Things I Learned From My First Job as a Software Developer

The more tasks you’re assigned, the more you get to explore. Mistakes are inevitable, just don’t repeat them. Never let an opportunity to learn a new skill pass by. You’ll get a ton of ideas just by doing the bare minimum; listen to your senior developers and watch them do it.

Drishtant Regmi
Everyday Analytics


Photo by Danial Igdery on Unsplash

All of this happened in a year overshadowed by chaos and the pandemic. I joined Reduct as an intern and later worked as a full-time software developer. My first ever ‘real’ job felt huge to me, and so was the pressure that followed.

Switching to a different language

I was new to JavaScript, so I had to jump from The Python world to The JavaScript world. Later, I realized this is very common in the tech industry, and if you have the fundamentals right, it shouldn’t be a problem. Eight months down the line, I’m absolutely in love with JavaScript and it has become a personal favorite to me.

Working in a team

I had had little to no experience in working with a team of fellow developers along with a project manager, so that felt entirely new to me. I was attending the scrum meetings I read about during my software engineering classes. The meetings were particularly fun and hands down the best part of the day.

Photo by Alvaro Reyes on Unsplash

First do it, then do it right, then do it better.

My first few lines of code were buggy, my first design was bad, and my first algorithm underperformed. I couldn’t name the variables well, my casings were all over the place and my codes weren’t consistent enough.

There’s still a long way to go, however, I no longer make the same mistakes that I used to. There is one way of getting things done, and another of doing it right.

Start now. Optimize later. Imperfect starts can always be improved. Obsessing over a perfect plan will never take you anywhere on your own.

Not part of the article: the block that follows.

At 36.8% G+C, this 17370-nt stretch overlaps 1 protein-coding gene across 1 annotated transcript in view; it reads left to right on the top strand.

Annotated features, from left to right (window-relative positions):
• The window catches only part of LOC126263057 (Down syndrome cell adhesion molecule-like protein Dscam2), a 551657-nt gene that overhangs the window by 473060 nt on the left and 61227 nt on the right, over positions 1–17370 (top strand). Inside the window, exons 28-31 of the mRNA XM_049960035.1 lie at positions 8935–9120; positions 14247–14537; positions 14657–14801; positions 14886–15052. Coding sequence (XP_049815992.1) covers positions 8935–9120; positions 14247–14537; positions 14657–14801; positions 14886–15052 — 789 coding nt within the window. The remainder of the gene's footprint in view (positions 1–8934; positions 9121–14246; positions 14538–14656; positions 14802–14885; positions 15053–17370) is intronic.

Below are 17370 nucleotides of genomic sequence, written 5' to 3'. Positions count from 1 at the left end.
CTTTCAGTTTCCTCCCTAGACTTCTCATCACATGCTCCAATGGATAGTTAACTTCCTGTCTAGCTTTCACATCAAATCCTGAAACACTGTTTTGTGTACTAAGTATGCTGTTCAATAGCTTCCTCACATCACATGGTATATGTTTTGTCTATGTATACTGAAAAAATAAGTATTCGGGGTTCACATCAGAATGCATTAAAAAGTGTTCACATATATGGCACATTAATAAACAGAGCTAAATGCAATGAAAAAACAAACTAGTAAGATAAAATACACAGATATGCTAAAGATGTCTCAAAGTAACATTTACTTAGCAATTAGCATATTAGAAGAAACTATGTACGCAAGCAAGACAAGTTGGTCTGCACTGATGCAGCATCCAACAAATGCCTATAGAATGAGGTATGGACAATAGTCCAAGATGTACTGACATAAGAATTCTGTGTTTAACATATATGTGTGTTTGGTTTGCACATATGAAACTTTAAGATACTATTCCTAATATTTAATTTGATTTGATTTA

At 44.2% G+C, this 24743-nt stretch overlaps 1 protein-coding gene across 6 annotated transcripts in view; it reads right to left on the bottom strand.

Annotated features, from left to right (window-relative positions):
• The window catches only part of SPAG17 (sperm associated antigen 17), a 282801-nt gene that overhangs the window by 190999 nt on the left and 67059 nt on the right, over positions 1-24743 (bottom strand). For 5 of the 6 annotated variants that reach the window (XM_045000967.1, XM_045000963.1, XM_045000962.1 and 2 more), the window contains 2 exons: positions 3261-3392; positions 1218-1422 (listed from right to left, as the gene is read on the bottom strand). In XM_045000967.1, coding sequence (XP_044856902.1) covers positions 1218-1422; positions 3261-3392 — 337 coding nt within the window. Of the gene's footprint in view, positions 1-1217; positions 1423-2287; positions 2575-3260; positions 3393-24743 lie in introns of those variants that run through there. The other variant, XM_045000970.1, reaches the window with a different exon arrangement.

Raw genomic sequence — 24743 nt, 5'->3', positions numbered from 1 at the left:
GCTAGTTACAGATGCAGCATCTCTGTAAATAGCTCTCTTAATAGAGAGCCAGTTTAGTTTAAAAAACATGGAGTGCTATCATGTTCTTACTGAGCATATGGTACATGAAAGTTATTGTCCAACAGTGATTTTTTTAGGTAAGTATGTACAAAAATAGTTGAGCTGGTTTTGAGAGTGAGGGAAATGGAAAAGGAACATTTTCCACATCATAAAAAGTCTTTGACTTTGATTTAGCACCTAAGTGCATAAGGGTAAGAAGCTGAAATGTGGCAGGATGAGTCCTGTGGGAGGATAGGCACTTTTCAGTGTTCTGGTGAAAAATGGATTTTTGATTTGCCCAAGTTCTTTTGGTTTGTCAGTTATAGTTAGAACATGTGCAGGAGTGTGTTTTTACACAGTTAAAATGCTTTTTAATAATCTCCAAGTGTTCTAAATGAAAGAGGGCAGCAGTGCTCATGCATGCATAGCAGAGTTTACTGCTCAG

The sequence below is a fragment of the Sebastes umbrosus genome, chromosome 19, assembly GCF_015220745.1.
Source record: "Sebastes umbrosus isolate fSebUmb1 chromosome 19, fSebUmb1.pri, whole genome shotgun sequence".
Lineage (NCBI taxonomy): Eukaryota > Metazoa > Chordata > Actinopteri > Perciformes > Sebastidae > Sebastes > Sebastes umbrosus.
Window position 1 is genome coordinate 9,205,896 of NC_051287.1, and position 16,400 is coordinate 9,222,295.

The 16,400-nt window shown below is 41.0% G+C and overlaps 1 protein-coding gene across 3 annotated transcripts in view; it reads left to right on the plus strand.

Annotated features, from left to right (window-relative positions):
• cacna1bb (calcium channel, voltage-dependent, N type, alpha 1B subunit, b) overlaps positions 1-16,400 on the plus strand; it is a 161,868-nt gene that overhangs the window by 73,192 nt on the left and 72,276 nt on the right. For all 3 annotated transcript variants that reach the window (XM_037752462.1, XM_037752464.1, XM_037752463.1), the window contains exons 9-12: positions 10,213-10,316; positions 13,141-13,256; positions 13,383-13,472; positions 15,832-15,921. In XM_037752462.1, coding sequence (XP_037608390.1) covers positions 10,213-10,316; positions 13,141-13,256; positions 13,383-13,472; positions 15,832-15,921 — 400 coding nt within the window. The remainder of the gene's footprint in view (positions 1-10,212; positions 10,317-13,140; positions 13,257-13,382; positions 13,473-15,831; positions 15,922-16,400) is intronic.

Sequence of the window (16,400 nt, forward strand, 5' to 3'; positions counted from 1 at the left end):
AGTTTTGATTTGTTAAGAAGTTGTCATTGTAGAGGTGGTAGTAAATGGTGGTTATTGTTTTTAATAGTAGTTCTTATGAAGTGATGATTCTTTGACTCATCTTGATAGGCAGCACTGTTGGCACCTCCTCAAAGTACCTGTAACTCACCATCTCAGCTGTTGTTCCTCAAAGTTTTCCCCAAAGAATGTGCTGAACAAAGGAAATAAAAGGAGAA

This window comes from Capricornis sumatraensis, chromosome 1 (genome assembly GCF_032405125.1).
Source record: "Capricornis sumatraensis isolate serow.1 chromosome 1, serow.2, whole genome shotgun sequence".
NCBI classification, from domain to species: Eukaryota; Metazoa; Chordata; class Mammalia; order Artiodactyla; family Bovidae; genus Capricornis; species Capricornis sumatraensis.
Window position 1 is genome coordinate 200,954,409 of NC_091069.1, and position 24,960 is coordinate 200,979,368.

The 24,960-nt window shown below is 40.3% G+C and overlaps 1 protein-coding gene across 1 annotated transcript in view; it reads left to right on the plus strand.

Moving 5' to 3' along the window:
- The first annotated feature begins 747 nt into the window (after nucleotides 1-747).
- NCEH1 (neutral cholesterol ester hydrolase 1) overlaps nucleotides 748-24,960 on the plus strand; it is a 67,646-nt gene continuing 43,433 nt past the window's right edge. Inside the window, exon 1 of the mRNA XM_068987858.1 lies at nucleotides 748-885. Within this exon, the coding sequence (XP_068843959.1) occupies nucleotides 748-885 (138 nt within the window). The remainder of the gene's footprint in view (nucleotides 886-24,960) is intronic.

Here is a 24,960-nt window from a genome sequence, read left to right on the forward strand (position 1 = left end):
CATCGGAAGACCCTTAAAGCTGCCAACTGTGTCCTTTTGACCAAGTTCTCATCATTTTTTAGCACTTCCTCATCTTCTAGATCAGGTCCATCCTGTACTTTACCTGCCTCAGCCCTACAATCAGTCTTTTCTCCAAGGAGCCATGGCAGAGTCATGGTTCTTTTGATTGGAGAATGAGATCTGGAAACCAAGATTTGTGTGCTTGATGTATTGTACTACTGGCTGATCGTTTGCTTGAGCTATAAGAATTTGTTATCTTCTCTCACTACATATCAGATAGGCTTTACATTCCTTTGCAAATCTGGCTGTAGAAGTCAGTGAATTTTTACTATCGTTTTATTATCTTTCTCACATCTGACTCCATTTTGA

Git and GitHub

If there’s something you need to be pretty good at before you get your first job, it’s Git and GitHub. Even though I thought I knew version controlling tools pretty well, the truth was I didn’t. Not gonna lie, I was sweating and panicking when I got a merge conflict for the first time. I learned a few things on my own, asked for help from my senior, and got really comfortable with each passing day.

Coding is important, but objectives are important-er

One thing to keep in mind- coding isn’t always the solution, neither is it the first step in software development. Coding comes only after proper research and feasibility study. The more the research, the easier it gets to code.


There are good people in the world, a lot of them. People love solving problems and when you get into one, just reach out to them. There are communities of like-minded people everywhere. For software development, I have found very niche communities on Twitter (dev Twitter is the mantra), Reddit, Facebook, LinkedIn,, etc., whom I could reach out to with ease.

I will never shy away from embarrassing myself for a good cause.


This has been one great journey so far. The main thing I believe everyone should know about software development is: It is vast, really, really vast. There will be times when you’ll feel like you’re not made for this, things will overwhelm you. But on the brighter side, you do not need to know everything. In fact, nobody knows it all. Just pick one and become really good at it.